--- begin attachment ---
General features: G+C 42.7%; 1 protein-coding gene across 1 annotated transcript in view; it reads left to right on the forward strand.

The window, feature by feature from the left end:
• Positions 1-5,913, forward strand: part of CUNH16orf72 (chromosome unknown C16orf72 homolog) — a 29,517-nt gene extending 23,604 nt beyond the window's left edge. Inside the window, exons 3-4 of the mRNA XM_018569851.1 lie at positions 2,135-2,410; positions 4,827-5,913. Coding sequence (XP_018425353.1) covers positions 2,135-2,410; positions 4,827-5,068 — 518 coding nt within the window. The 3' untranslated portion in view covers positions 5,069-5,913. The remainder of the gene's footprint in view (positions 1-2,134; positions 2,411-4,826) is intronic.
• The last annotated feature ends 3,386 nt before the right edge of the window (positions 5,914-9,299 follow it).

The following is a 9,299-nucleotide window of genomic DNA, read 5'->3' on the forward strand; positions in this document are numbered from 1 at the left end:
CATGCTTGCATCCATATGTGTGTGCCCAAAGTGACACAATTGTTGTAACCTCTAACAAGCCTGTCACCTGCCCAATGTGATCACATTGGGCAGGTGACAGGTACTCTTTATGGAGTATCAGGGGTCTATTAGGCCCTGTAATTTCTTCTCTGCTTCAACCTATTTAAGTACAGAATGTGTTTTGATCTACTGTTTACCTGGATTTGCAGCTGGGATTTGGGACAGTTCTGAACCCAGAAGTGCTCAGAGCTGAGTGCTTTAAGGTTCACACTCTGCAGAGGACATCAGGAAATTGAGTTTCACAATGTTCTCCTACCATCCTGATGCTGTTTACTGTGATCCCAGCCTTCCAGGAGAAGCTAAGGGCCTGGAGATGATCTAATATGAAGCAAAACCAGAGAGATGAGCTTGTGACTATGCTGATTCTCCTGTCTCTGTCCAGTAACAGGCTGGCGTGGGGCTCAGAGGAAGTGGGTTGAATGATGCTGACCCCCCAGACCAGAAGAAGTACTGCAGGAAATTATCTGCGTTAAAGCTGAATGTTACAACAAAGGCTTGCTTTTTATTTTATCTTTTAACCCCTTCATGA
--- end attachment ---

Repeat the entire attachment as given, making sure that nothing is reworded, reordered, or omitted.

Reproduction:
General features: G+C 42.7%; 1 protein-coding gene across 1 annotated transcript in view; it reads left to right on the forward strand.

The window, feature by feature from the left end:
• Positions 1-5,913, forward strand: part of CUNH16orf72 (chromosome unknown C16orf72 homolog) — a 29,517-nt gene extending 23,604 nt beyond the window's left edge. Inside the window, exons 3-4 of the mRNA XM_018569851.1 lie at positions 2,135-2,410; positions 4,827-5,913. Coding sequence (XP_018425353.1) covers positions 2,135-2,410; positions 4,827-5,068 — 518 coding nt within the window. The 3' untranslated portion in view covers positions 5,069-5,913. The remainder of the gene's footprint in view (positions 1-2,134; positions 2,411-4,826) is intronic.
• The last annotated feature ends 3,386 nt before the right edge of the window (positions 5,914-9,299 follow it).

The following is a 9,299-nucleotide window of genomic DNA, read 5'->3' on the forward strand; positions in this document are numbered from 1 at the left end:
CATGCTTGCATCCATATGTGTGTGCCCAAAGTGACACAATTGTTGTAACCTCTAACAAGCCTGTCACCTGCCCAATGTGATCACATTGGGCAGGTGACAGGTACTCTTTATGGAGTATCAGGGGTCTATTAGGCCCTGTAATTTCTTCTCTGCTTCAACCTATTTAAGTACAGAATGTGTTTTGATCTACTGTTTACCTGGATTTGCAGCTGGGATTTGGGACAGTTCTGAACCCAGAAGTGCTCAGAGCTGAGTGCTTTAAGGTTCACACTCTGCAGAGGACATCAGGAAATTGAGTTTCACAATGTTCTCCTACCATCCTGATGCTGTTTACTGTGATCCCAGCCTTCCAGGAGAAGCTAAGGGCCTGGAGATGATCTAATATGAAGCAAAACCAGAGAGATGAGCTTGTGACTATGCTGATTCTCCTGTCTCTGTCCAGTAACAGGCTGGCGTGGGGCTCAGAGGAAGTGGGTTGAATGATGCTGACCCCCCAGACCAGAAGAAGTACTGCAGGAAATTATCTGCGTTAAAGCTGAATGTTACAACAAAGGCTTGCTTTTTATTTTATCTTTTAACCCCTTCATGA